Letter | Published:

Gold nanocages covered by smart polymers for controlled release with near-infrared light

Nature Materials volume 8, pages 935939 (2009) | Download Citation

Subjects

Abstract

Photosensitive caged compounds have enhanced our ability to address the complexity of biological systems by generating effectors with remarkable spatial/temporal resolutions1,2,3. The caging effect is typically removed by photolysis with ultraviolet light to liberate the bioactive species. Although this technique has been successfully applied to many biological problems, it suffers from a number of intrinsic drawbacks. For example, it requires dedicated efforts to design and synthesize a precursor compound for each effector. The ultraviolet light may cause damage to biological samples and is suitable only for in vitro studies because of its quick attenuation in tissue4. Here we address these issues by developing a platform based on the photothermal effect of gold nanocages. Gold nanocages represent a class of nanostructures with hollow interiors and porous walls5. They can have strong absorption (for the photothermal effect) in the near-infrared while maintaining a compact size. When the surface of a gold nanocage is covered with a smart polymer, the pre-loaded effector can be released in a controllable fashion using a near-infrared laser. This system works well with various effectors without involving sophisticated syntheses, and is well suited for in vivo studies owing to the high transparency of soft tissue in the near-infrared region6.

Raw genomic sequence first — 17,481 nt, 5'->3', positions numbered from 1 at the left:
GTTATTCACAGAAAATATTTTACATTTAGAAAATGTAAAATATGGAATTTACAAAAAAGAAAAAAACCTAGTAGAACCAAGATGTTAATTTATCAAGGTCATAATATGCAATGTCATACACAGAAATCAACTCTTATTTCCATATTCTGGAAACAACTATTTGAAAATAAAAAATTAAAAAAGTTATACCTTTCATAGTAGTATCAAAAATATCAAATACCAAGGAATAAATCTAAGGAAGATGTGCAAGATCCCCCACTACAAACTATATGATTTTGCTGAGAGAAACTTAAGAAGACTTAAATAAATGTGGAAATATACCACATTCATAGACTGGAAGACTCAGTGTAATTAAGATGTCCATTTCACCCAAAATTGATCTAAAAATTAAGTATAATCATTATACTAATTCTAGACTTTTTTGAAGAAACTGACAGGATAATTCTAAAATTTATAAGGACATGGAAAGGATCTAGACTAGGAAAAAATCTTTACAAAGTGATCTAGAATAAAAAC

Access optionsAccess options

Rent or Buy article

Get time limited or full article access on ReadCube.

from$8.99

All prices are NET prices.

References

  1. 1.

    & Controlling cell chemistry with caged compounds. Annu. Rev. Physiol. 55, 755–784 (1993).

  2. 2.

    , & Photochemical tools for remote control of ion channels in excitable cells. Nature Chem. Bio. 7, 360–365 (2005).

  3. 3.

    & Biologically active molecules with a light switch. Angew. Chem. Int. Ed. 45, 4900–4921 (2006).

  4. 4.

    et al. Interleukin-12 suppresses ultraviolet radiation-induced apoptosis by inducing DNA repair. Nature Cell Bio. 4, 26–31 (2002).

  5. 5.

    et al. Facile synthesis of gold-silver nanocages with controllable pores on the surface. J. Am. Chem. Soc. 128, 14776–14777 (2006).

  6. 6.

    A clearer vision for in vivo imaging. Nature Biotechnol. 19, 316–317 (2001).

  7. 7.

    et al. Gold nanocages: Synthesis, properties, and applications. Acc. Chem. Res. 41, 1587–1595 (2008).

  8. 8.

    Hydrogels for biomedical applications. Adv. Drug Deliv. Rev. 43, 3–12 (2002).

  9. 9.

    et al. A quantitative study on the photothermal effect of immuno gold nanocages targeted to breast cancer cells. ACS Nano 2, 1645–1652 (2008).

  10. 10.

    , , & Optofluidic control using photothermal nanoparticles. Nature Mater. 5, 27–32 (2005).

  11. 11.

    , , & Effect of nanoconfinement on the collapse transition of responsive polymer brushes. Nano Lett. 8, 3819–3824 (2008).

  12. 12.

    & Combining atom transfer radical polymerization and disulphide/thiol redox chemistry: A route to well-defined (bio)degradable polymeric materials. Macromolecules 38, 3087–3092 (2005).

  13. 13.

    , & Amphiphilic sun-shaped polymers by grafting macrocyclic copolyesters with PEO. Macromolecules 41, 650–654 (2008).

  14. 14.

    et al. Ultrafast laser studies of the photothermal properties of gold nanocages. J. Phys. Chem. B 110, 1520–1524 (2006).

  15. 15.

    , & How does a gold nanorod melt? J. Phys. Chem. B 104, 7867–7870 (2000).

  16. 16.

    et al. Remotely triggered liposome release by near-infrared light absorption via hollow gold nanoshells. J. Am. Chem. Soc. 130, 8175–8177 (2008).

  17. 17.

    et al. Oxidation-triggered release of fluorescent molecules or drugs from mesoporous Si microparticles. ACS Nano 2, 2401–2409 (2008).

  18. 18.

    et al. Immuno gold nanocages with tailored optical properties for targeted photothermal destruction of cancer cells. Nano Lett. 7, 1318–1322 (2007).